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Single by Jimmy Reed

Vee-Jay Records was a record label founded in the 1950s, specializing in blues, jazz, rhythm and blues and rock and roll. It was owned and operated by African Americans.

Contents

History

Vee-Jay was founded in Gary, Indiana, in 1953 by Vivian Carter and James C. Bracken, a husband-and-wife team who used their initials for the label’s name.[1] Vivian's brother, Calvin Carter, was the label's A&R man. Ewart Abner, formerly of Chance Records, joined the label in 1955, first as manager, then as vice president, and ultimately, as president.

Vee-Jay quickly became a major R&B label, with the first song recorded making it to the top ten on the national R&B charts.

Major acts on the label in the 1950s included blues singers Jimmy Reed, Memphis Slim, and John Lee Hooker, and rhythm and blues vocal groups the The Spaniels, The Dells, and El Dorados. The 1960s saw the label became a major soul label with Jerry Butler, Gene Chandler, Dee Clark, and Betty Everett putting records on both the R&B and pop charts. Vee-Jay were also the first to nationally issue a record by The Pips (by a master purchase from the tiny Huttom label of Atlanta), who became Gladys Knight and the Pips in 1962, when they moved to Fury Records.

Vee-Jay had significant success with rock and roll acts, notably The Four Seasons (their first non-black act) and The Beatles (Vee-Jay acquired the rights to some of the early Beatles recordings in a licensing deal with EMI in which the main attraction at the time was another EMI performer, Frank Ifield). In the mid 1960's Vee-Jay signed former successful child singer Jimmy Boyd of I Saw Mommy Kissing Santa Claus fame). Boyd was then twenty five years old. The company even ventured into folk music with Hoyt Axton and New Wine Singers. The label also picked up Little Richard (who re-recorded his Specialty Records hits), and, before he became successful, Billy Preston.

Vee-Jay's jazz line accounted for a small portion of the company's releases, but recorded such artists as Wynton Kelly, Lee Morgan, Eddie Harris, and Wayne Shorter.[2] The A&R for the jazz releases was Sid McCoy. The company also had a major gospel line, recording such acts as the Staple Singers, the Argo Singers, Swan Silvertones, and Maceo Woods.[2] Vee-Jay even released comedy on LP, with records by Dick Gregory, and Them Poems, Mason Williams's early nightclub act, recorded with a studio audience in 1964.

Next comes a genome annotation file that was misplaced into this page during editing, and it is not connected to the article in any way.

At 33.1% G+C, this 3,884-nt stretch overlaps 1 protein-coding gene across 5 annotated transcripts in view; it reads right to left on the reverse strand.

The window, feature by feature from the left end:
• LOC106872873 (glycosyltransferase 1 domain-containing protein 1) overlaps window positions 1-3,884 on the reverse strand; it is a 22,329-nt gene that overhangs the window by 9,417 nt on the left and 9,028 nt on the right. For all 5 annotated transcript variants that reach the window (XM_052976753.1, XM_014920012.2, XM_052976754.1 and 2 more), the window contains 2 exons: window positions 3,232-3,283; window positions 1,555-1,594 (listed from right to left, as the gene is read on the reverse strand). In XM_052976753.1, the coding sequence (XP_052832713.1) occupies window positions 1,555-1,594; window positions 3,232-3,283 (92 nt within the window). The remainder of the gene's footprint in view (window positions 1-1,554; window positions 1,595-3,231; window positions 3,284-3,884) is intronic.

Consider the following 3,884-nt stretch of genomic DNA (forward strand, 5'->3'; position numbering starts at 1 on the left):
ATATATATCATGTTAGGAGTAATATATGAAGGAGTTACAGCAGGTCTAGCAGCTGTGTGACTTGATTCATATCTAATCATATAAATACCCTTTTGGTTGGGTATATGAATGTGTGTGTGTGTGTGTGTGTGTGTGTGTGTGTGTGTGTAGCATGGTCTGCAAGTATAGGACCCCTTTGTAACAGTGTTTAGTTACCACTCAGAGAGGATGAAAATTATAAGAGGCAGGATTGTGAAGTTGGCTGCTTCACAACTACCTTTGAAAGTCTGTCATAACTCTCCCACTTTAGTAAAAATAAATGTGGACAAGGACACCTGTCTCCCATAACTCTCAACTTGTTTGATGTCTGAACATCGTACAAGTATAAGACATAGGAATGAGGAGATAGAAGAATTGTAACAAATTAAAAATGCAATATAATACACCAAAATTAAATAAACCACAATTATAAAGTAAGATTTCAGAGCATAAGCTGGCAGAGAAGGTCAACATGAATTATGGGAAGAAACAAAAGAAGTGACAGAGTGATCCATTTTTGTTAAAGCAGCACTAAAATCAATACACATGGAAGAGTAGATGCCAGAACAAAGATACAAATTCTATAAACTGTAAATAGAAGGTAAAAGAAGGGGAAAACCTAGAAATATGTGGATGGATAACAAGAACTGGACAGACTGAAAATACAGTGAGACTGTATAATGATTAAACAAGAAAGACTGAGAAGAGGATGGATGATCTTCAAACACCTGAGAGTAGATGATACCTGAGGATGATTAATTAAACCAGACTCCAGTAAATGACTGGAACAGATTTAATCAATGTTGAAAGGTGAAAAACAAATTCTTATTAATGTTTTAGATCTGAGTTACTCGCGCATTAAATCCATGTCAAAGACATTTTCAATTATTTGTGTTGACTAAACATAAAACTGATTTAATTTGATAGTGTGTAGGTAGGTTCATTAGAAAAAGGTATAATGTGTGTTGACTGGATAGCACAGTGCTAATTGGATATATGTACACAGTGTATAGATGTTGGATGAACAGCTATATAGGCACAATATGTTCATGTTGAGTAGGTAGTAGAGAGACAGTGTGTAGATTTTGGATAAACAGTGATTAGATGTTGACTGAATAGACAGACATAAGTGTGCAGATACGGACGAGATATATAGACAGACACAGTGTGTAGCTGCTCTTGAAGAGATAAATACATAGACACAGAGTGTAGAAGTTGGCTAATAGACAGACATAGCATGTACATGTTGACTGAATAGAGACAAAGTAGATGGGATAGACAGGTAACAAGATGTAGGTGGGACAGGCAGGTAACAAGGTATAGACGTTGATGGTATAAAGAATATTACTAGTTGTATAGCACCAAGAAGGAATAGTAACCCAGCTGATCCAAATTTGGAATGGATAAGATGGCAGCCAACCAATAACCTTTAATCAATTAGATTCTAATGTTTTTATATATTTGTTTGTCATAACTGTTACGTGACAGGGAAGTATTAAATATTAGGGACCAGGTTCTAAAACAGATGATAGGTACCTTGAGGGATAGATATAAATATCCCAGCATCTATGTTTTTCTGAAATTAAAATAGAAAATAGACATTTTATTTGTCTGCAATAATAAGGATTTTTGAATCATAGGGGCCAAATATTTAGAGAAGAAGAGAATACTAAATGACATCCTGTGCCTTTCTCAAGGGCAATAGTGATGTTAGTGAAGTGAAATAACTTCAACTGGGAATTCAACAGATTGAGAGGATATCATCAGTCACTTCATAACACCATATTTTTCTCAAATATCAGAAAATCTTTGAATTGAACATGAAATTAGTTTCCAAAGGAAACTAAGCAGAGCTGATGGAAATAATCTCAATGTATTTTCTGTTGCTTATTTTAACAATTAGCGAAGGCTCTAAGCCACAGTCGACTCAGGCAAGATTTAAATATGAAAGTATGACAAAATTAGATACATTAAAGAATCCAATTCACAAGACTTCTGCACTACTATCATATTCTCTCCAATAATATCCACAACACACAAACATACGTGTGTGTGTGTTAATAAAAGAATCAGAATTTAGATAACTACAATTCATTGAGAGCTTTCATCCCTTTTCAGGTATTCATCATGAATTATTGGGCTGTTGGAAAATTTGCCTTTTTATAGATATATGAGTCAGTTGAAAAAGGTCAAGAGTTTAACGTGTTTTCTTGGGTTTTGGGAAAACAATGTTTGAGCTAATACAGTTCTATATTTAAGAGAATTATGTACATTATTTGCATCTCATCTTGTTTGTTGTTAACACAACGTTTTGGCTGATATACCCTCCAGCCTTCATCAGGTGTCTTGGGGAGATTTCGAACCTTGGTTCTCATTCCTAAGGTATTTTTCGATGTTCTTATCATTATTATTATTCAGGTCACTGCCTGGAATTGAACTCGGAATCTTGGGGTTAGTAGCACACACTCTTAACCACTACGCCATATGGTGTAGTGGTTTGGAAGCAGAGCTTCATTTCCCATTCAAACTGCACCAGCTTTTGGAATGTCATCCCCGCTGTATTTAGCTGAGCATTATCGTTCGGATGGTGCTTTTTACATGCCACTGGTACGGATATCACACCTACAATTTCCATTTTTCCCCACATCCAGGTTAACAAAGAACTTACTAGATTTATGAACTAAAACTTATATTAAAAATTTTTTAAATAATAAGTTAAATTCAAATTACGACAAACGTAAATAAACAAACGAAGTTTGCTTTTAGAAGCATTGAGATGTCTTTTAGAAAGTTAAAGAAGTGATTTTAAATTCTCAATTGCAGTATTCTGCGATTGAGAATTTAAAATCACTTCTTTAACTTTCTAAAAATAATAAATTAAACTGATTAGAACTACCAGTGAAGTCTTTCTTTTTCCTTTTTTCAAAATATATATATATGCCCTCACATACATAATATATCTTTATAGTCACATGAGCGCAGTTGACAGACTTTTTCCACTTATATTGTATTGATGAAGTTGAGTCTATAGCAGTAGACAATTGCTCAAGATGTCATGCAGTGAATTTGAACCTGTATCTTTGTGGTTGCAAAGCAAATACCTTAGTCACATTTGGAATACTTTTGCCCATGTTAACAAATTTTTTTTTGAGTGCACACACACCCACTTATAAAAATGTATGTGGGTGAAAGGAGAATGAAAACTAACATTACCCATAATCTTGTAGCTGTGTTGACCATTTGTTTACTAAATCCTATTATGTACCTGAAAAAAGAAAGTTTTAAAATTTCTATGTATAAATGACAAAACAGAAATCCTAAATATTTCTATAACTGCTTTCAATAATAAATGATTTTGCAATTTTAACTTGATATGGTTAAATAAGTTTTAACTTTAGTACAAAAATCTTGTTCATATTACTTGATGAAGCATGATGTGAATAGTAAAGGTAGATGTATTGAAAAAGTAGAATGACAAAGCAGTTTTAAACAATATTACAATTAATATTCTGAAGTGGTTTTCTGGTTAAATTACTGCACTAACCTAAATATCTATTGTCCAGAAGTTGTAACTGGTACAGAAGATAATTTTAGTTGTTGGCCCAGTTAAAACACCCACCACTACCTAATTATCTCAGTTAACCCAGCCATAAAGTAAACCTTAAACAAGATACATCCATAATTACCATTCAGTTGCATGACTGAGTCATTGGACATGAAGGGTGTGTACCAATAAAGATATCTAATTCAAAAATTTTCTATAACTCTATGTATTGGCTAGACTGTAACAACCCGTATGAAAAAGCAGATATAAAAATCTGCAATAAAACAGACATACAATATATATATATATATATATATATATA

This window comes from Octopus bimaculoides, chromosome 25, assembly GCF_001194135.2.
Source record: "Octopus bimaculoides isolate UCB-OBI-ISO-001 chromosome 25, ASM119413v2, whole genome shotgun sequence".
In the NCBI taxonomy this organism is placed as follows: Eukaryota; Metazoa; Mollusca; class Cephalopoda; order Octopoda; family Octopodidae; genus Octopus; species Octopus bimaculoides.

Vee-Jay's biggest successes occurred in 1962-1964, with the ascendancy of the Four Seasons and the distribution of early Beatles material ("Please Please Me" and "From Me to You" via Vee-Jay[1] and "Love Me Do", "Twist and Shout", and "Do You Want to Know a Secret?" via its subsidiary Tollie Records), because EMI's autonomous United States company Capitol initially refused to release Beatles records. Vee-Jay's releases were at first unsuccessful, but quickly became huge hits once the British Invasion took off in early 1964, selling 2.6 million Beatles singles in a single month. Cash flow problems caused by Ewart Abner's tapping the company treasury to cover personal gambling debts led to the company's active demise; Vee-Jay had been forced to temporarily cease operations in the second half of 1963, leading to royalty disputes with The Four Seasons and EMI. The Four Seasons then left Vee-Jay for Philips Records, and EMI's Capitol Records picked up the U.S. rights for both The Beatles and Frank Ifield.

Other Vee-Jay subsidiary labels included Interphon (which yielded the Top 5 hit "Have I the Right?" by another British group, The Honeycombs), Champion (featuring Gloria Jones' original version of "Tainted Love", a smash hit for Soft Cell in 1981), and Oldies 45 for reissues along with Tollie and Abner Records which was an early subsidiary label formed in 1958.

Vee-Jay Records filed for bankruptcy in August 1966. The assets were subsequently purchased by label executives Betty Chiapetta and Randy Wood.

The post-bankruptcy Vee-Jay is not active in producing new recordings, but continues to license the back catalog. The current primary distributors are P-Vine/Blues Interactions in Japan, and Rhino Records in North America. U.S. based record label Collectables Records has been remastering and reissuing Vee-Jay albums on audio CD since 2000. The latest sublicensee is Shout! Factory which released a Best of Vee-Jay box set as well as individual "Best of the Vee-Jay Years" CDs from such artists as Jerry Butler, The Dells, Jimmy Reed and The Staple Singers.[1]

However, it revived under new management in 1985. However, its music style is only DJ Mixing & Rare Rap. It lasted until 1988.

See also

References

  1. ^ a b Thompson, Dave (2002). A Music Lover's Guide to Record Collecting, pp. 286-89. San Francisco: Backbeat Books. ISBN 0879307137.
  2. ^ a b Pruter, Robert (1996). Doowop: The Chicago Scene, p. 105. Urbana and Chicago: University of Illinois Press. ISBN 0252065069.

External links

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